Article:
That Time I Kicked As(Phalt)…Again

A little more than one year ago, I ran my first marathon. When I crossed that finish line, I was not immediately sure I wanted to do another full 26.2 mile race. And then less than a week later, I wrote a post clearly defining my intentions: “Yes, I’ll Have Another.”

Well, that another came rather quickly, and this past Sunday I ran my second marathon, again at the Marine Corps Marathon in Washington, D.C. Continue reading


A Runner in the Rain: a RNR DC Recap

I think it’s pretty official now that I am a runner.

On Saturday, a couple of major things occurred that exemplify my official status as a runner. Whereas I once thought that the accumulation of miles and having a mild obsession with sneaker shopping was sufficient, this weekend’s experiences taught me that there is so much more to running than long distances and aesthetics.

My alarm went off at 5:45 am on the first morning of the weekend. Even before it forced me out of bed, I knew what I was waking up to as it had kept me up part of the night: rain. When I undid the sheets and layered on my clothes, I could hear the drizzle of the raindrops outside my window. As I left shortly after 6 am, I walked to the bus stop with an umbrella. Out of fear of becoming too wet and too cold prior to the start, that umbrella stayed with me until the official race clock started. But it didn’t really matter staying dry; I was soaked before I saw the first mile marker. Continue reading

A Little Dose of Rejection

Rejection hurts. You can’t help but take it personally. It encourages all these negatives thoughts and doubts about what you might have done wrong and what you could have done better. Even yesterday when I experienced a rejection along with nearly 65,000 other people, it still stung.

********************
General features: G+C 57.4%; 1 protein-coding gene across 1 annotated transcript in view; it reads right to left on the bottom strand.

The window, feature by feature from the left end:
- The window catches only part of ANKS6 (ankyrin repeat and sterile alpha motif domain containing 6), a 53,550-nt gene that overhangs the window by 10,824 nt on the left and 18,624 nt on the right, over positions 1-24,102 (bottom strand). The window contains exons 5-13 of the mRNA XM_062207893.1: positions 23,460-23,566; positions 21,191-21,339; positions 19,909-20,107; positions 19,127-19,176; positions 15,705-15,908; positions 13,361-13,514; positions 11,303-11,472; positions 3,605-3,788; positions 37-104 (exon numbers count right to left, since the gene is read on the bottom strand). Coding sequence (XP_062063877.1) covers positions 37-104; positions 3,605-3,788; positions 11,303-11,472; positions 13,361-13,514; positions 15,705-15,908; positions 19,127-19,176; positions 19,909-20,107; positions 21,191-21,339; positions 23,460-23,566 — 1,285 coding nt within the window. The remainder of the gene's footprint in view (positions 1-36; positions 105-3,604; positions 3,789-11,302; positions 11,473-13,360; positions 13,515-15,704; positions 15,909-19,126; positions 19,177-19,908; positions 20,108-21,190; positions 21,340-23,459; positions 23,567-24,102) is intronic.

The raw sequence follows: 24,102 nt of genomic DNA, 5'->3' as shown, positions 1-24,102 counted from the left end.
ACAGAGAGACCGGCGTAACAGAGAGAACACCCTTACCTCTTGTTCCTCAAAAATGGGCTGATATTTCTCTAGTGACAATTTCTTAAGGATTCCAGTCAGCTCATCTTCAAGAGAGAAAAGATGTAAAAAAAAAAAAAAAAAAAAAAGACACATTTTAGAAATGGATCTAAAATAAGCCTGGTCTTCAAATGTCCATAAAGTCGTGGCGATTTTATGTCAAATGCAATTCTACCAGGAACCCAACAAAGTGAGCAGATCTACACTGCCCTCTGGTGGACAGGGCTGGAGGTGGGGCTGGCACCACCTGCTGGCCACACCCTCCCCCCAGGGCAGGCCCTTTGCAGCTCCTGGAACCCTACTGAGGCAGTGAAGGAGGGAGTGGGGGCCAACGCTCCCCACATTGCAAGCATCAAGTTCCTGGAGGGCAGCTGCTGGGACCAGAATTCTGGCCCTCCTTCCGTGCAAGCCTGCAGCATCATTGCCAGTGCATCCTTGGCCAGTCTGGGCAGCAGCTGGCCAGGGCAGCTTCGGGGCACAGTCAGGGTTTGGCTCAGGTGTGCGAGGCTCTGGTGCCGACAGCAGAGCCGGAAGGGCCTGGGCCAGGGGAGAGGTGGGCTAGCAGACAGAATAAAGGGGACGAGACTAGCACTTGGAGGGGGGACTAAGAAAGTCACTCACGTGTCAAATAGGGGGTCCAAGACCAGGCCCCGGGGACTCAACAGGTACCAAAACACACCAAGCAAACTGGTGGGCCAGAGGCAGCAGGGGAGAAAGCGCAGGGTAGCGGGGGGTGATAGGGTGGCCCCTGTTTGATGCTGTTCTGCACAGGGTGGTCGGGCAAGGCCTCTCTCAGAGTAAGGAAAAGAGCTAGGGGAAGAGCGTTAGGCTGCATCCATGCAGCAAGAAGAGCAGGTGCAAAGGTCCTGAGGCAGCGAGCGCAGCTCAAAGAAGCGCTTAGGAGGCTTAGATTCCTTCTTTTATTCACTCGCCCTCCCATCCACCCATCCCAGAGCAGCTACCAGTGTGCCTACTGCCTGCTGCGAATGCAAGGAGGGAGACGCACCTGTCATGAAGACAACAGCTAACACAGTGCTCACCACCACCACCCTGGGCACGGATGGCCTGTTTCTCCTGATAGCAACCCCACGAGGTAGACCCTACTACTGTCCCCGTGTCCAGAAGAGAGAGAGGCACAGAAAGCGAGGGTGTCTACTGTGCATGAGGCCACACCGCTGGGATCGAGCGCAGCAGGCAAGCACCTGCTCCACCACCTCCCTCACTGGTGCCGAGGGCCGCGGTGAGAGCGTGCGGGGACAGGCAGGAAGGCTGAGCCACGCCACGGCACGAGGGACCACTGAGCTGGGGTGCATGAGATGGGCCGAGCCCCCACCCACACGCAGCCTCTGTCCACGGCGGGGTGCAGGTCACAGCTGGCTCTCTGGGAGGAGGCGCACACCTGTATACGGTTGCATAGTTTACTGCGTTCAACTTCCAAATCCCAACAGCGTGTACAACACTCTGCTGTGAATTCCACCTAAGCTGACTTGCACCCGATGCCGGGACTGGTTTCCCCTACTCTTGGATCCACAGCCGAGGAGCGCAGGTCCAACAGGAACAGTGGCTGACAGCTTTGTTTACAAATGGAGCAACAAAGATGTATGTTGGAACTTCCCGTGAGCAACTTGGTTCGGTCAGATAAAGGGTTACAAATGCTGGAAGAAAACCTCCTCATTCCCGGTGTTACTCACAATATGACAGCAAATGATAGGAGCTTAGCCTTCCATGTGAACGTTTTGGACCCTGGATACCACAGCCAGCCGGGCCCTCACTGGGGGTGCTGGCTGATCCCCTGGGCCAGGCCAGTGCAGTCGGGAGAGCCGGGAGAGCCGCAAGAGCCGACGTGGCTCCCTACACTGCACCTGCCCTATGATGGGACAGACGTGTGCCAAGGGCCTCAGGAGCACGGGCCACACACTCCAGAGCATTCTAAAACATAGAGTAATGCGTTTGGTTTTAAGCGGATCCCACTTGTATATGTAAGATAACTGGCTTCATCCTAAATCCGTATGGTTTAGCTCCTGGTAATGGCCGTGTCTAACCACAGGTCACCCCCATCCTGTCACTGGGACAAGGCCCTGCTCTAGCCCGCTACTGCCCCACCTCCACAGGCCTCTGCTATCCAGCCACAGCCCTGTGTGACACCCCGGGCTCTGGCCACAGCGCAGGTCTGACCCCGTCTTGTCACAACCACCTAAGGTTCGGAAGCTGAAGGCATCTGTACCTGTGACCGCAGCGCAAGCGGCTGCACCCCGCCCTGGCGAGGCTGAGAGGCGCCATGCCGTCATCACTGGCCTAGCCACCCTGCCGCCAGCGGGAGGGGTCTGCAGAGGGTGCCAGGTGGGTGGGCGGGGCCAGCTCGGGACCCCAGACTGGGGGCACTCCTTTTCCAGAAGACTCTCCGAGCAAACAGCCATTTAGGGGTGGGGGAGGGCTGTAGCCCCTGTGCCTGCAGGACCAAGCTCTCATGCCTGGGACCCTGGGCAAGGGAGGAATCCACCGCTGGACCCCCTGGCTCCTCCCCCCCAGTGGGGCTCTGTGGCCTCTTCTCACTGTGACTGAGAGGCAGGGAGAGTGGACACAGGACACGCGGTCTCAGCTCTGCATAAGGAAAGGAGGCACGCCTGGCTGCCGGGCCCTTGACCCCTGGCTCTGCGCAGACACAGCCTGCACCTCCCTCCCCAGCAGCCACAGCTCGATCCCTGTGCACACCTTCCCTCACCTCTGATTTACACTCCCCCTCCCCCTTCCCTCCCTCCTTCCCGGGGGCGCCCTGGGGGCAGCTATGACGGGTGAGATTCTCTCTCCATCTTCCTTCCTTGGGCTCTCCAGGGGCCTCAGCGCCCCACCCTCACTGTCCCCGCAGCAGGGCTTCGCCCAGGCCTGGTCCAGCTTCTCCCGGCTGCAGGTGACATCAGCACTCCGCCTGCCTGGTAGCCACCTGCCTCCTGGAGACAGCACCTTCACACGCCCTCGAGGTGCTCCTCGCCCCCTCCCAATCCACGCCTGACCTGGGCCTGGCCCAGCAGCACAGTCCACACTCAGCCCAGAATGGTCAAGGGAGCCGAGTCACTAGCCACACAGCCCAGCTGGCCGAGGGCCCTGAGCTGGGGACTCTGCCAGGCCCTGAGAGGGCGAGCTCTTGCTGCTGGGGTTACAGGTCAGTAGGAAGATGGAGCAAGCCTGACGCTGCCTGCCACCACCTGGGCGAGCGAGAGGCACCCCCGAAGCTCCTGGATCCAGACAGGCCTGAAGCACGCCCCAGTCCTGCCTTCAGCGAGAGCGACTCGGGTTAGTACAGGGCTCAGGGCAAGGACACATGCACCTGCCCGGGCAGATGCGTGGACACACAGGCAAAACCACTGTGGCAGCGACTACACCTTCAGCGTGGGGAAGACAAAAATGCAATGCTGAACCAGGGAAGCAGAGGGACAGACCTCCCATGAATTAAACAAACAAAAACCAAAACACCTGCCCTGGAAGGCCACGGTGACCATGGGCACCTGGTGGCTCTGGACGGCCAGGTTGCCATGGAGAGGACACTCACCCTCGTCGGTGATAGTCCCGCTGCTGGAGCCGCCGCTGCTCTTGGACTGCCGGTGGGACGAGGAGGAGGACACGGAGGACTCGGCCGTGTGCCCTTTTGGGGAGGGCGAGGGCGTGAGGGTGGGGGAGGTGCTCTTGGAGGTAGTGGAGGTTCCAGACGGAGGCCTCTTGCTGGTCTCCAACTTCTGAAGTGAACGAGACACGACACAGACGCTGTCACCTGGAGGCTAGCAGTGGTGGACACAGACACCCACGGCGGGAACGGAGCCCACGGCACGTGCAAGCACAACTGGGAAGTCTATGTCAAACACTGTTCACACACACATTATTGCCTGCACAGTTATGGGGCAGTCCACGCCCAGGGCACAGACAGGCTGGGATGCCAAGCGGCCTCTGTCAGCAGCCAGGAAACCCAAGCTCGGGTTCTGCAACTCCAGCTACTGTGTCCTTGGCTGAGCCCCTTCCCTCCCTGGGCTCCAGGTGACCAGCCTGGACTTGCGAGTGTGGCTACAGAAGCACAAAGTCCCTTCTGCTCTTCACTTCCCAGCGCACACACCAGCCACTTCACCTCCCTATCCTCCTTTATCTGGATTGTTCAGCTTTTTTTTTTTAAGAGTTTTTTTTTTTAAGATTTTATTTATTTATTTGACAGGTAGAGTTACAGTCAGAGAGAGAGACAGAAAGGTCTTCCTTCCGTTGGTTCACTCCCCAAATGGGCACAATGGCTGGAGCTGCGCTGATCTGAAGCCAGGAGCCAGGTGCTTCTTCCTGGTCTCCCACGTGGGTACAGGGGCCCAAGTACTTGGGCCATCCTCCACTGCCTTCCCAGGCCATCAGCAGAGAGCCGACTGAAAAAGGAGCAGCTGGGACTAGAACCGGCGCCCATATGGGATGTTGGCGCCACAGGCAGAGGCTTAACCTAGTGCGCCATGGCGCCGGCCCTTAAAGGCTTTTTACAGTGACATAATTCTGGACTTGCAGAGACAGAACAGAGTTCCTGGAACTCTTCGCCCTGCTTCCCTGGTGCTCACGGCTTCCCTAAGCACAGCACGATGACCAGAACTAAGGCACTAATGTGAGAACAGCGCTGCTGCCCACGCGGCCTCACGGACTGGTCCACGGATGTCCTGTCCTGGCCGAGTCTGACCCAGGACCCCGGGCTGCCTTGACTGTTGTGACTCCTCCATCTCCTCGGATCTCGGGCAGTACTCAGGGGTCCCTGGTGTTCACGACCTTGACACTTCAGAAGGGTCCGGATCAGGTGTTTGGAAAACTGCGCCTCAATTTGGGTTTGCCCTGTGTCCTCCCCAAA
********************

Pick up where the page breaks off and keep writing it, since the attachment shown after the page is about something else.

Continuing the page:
I can’t even exactly call it rejection, yet the resonating effects are similar. Yesterday, I found out that I did not get accepted into the New York City Marathon. My first marathon entry of the year, New York represented the chance to run with 50,000 people through the city’s boroughs and along the Brooklyn Bridge. Reliving the days of college acceptances, when any email alert made me nervous, I spent yesterday wondering when I would hear confirmation of my acceptance. My finger seemed to live on the F5 button on my keyboard as I refreshed the New York Road Runners page to see if a change had been made in my account’s “Upcoming Races” box. Never can I remember a time when I was so anxious to see money charged to my credit card account. In spite of good news that 18 percent of lottery registrants would be selected, up from 12 percent in the previous year, my entry was not among the lucky percentage.